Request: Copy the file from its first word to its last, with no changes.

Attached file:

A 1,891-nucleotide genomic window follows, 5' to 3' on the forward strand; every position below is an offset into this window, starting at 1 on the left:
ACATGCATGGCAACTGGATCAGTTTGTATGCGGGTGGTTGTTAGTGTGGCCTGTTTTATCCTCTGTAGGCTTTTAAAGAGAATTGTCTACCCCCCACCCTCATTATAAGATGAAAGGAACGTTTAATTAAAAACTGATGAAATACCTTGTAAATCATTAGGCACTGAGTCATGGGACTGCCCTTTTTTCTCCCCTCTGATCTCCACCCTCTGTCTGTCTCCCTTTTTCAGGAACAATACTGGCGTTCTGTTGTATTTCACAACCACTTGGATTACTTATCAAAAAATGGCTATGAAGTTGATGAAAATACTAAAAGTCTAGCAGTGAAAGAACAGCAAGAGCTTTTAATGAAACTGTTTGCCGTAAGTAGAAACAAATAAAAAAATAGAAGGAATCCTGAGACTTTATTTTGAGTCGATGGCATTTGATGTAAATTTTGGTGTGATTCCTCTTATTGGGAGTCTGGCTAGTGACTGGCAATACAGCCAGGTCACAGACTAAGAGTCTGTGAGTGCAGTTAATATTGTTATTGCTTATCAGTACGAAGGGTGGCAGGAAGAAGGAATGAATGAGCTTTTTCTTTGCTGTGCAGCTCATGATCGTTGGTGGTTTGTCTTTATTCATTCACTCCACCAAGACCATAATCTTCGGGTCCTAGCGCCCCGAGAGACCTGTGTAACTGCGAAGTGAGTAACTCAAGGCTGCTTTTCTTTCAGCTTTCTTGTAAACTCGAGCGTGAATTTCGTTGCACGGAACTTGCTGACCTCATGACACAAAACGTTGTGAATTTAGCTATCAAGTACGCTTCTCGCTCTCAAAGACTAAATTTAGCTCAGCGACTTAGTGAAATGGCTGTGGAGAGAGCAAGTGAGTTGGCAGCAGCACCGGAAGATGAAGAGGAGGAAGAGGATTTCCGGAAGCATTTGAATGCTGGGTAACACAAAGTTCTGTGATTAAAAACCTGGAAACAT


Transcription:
A 1,891-nucleotide genomic window follows, 5' to 3' on the forward strand; every position below is an offset into this window, starting at 1 on the left:
ACATGCATGGCAACTGGATCAGTTTGTATGCGGGTGGTTGTTAGTGTGGCCTGTTTTATCCTCTGTAGGCTTTTAAAGAGAATTGTCTACCCCCCACCCTCATTATAAGATGAAAGGAACGTTTAATTAAAAACTGATGAAATACCTTGTAAATCATTAGGCACTGAGTCATGGGACTGCCCTTTTTTCTCCCCTCTGATCTCCACCCTCTGTCTGTCTCCCTTTTTCAGGAACAATACTGGCGTTCTGTTGTATTTCACAACCACTTGGATTACTTATCAAAAAATGGCTATGAAGTTGATGAAAATACTAAAAGTCTAGCAGTGAAAGAACAGCAAGAGCTTTTAATGAAACTGTTTGCCGTAAGTAGAAACAAATAAAAAAATAGAAGGAATCCTGAGACTTTATTTTGAGTCGATGGCATTTGATGTAAATTTTGGTGTGATTCCTCTTATTGGGAGTCTGGCTAGTGACTGGCAATACAGCCAGGTCACAGACTAAGAGTCTGTGAGTGCAGTTAATATTGTTATTGCTTATCAGTACGAAGGGTGGCAGGAAGAAGGAATGAATGAGCTTTTTCTTTGCTGTGCAGCTCATGATCGTTGGTGGTTTGTCTTTATTCATTCACTCCACCAAGACCATAATCTTCGGGTCCTAGCGCCCCGAGAGACCTGTGTAACTGCGAAGTGAGTAACTCAAGGCTGCTTTTCTTTCAGCTTTCTTGTAAACTCGAGCGTGAATTTCGTTGCACGGAACTTGCTGACCTCATGACACAAAACGTTGTGAATTTAGCTATCAAGTACGCTTCTCGCTCTCAAAGACTAAATTTAGCTCAGCGACTTAGTGAAATGGCTGTGGAGAGAGCAAGTGAGTTGGCAGCAGCACCGGAAGATGAAGAGGAGGAAGAGGATTTCCGGAAGCATTTGAATGCTGGGTAACACAAAGTTCTGTGATTAAAAACCTGGAAACAT